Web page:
If you’ve been reading this blog for any length of time, you know I’ve been on an ongoing mission to provide Sierra with enriching activities. We’ve tried herding (okay, not so much our thing), investigated several different interactive puzzle-solving games, and, as of today, we can add another fun adventure to the list—urban mushing.
Since Sierra is part husky, pulling—or urban mushing, as it’s called in these snow-free parts—should come naturally. Kathy, a nice woman I’d met at the local dog park, has a handsome male husky named Niko. (That’s Niko in the foreground of the photo, with Sierra’s crazy-fluffy tail sticking up behind him.) She and her husband Gary practice mushing with him on the weekends, and they invited us along. We met at 6:30 a.m. so we could get in a few runs before the weather turned hot. The couple had brought along all of the necessary harnesses and equipment, including a bicycle that Gary would ride in front of the dogs to encourage them to run, and a bicycle-like scooter that I would ride in back of the dogs. Oh, did I mention the dogs would be pulling the scooter? Sounds easy enough, right?
As Gary handed me the safety helmet and gloves, I had a moment to reflect on just how long it had been since I’d done anything remotely athletic. But he and Kathy were encouraging and offered excellent instructions, including to stay to the side of the dogs so that if they slowed or stopped I wouldn’t run into them, and how to stop the scooter properly so I wouldn’t go flying. Gliding good, cartwheeling bad. Check. They also mentioned that the dogs would likely begin to run much faster when the dirt path began to slope gently downward. With a combination of excitement and apprehension, I set off.
Now, Sierra had never done this before, so I wasn’t sure what to expect. She was tethered to Niko by a short nylon rope that ran between their collars; would the dogs become overly aroused and get snarky with each other? They’d played once in Niko’s back yard and seemed to do just fine, so maybe that early introduction would help. But would Sierra actually want to run, or would she just stand there with a thought bubble over her head that said, “Mom, why am I wearing this weird thing, and when can I go chase squirrels?”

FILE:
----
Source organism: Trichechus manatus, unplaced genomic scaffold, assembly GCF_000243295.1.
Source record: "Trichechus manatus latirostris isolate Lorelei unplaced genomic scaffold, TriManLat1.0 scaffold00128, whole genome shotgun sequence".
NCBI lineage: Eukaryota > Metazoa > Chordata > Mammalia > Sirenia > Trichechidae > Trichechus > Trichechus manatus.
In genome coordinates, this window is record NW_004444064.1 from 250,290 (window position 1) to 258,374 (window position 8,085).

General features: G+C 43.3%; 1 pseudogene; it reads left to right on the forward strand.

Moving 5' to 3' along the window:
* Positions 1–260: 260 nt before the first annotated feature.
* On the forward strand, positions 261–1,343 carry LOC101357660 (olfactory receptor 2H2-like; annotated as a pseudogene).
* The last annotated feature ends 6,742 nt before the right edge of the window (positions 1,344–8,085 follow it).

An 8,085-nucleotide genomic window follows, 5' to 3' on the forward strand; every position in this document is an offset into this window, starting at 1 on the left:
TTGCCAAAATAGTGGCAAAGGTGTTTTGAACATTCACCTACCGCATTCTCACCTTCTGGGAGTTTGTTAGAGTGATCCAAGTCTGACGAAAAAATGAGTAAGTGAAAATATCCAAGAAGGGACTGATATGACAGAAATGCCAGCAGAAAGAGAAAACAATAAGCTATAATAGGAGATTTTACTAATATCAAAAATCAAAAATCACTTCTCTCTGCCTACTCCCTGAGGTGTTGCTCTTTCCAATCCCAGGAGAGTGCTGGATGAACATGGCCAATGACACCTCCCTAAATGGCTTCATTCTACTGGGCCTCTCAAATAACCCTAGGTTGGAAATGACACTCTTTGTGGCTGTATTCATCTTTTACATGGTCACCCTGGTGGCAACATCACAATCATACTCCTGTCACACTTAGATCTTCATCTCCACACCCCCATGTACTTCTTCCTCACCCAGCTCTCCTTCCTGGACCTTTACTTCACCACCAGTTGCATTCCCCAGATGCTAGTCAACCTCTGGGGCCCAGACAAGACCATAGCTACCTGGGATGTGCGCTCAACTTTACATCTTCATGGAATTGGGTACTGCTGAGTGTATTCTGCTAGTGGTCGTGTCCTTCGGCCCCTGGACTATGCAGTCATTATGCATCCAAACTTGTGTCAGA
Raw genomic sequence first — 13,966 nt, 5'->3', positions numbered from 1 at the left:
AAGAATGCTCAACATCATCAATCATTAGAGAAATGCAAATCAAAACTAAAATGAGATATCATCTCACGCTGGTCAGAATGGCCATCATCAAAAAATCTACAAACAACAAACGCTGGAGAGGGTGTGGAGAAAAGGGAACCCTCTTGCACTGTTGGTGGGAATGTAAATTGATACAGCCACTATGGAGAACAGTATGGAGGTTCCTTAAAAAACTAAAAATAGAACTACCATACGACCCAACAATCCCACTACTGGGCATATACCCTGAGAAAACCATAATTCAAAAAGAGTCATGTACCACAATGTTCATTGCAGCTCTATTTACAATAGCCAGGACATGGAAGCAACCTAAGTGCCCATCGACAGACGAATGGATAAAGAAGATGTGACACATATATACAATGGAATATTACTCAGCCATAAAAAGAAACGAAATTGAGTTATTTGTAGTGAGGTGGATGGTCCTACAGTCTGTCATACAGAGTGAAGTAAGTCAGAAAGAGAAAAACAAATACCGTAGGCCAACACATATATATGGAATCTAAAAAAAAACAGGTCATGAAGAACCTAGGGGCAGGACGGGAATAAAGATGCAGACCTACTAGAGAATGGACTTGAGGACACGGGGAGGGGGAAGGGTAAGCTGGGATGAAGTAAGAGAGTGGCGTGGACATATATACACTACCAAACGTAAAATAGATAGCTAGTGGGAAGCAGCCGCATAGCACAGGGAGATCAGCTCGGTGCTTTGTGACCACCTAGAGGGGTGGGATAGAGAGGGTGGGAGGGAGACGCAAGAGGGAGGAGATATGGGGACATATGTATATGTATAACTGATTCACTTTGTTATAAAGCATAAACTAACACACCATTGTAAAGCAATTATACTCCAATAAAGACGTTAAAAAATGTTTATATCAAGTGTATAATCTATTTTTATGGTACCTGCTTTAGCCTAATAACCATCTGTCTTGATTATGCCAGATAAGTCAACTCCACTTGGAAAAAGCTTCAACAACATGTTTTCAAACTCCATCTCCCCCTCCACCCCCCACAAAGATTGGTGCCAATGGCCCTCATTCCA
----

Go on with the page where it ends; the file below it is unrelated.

Gary pedaled away on the bike, encouraging the dogs to chase him. Niko, who has plenty of mushing experience, immediately ran after him. Sierra, who has zero mushing experience as far as I know, ran right alongside him! She looked as though she’d been born for this, and being a mostly-husky-keeshond-malamute mix, I suppose she had. The two did well together, running along gracefully, shoulder to shoulder. It was beautiful to watch two young, athletic dogs enjoying doing what they were bred to do. As promised, they began to break into a gleeful husky dash when we reached the downhill slope. It was scary and exhilarating all at the same time. At one point Gary called to me, “Relax your body!” I hadn’t realized until then that I’d had every muscle in my body clenched, hoping not to wipe out. Once I relaxed, it became much easier, and a lot of fun.
The dogs stayed on the wide dirt path during the run, and it was enjoyable for all of us. Afterwards, we gave them some water and a few treats, then let them run and play in the park for a bit. Soon we set out for the final run on the dirt path that led back to the parking lot. As we approached the parking area the dirt turned to asphalt, and the dogs decided to jump up onto a grassy island for a quick sniff. Fortunately, I was able to maneuver the scooter around it, thereby avoiding ending the day with an up-close examination of our local species of plant life.
All in all, it was a great, fun adventure, and one I hope we’ll be repeating again soon. Thanks, Kathy, Gary, and Niko! For more information on urban mushing, visit this website and watch this video clip of urban mushing on network news. It’s not just for huskies, either–any social, appropriately sized dog who likes to pull and is good physical condition can take part. Check it out! You might just discover a fun new activity for you and your dog.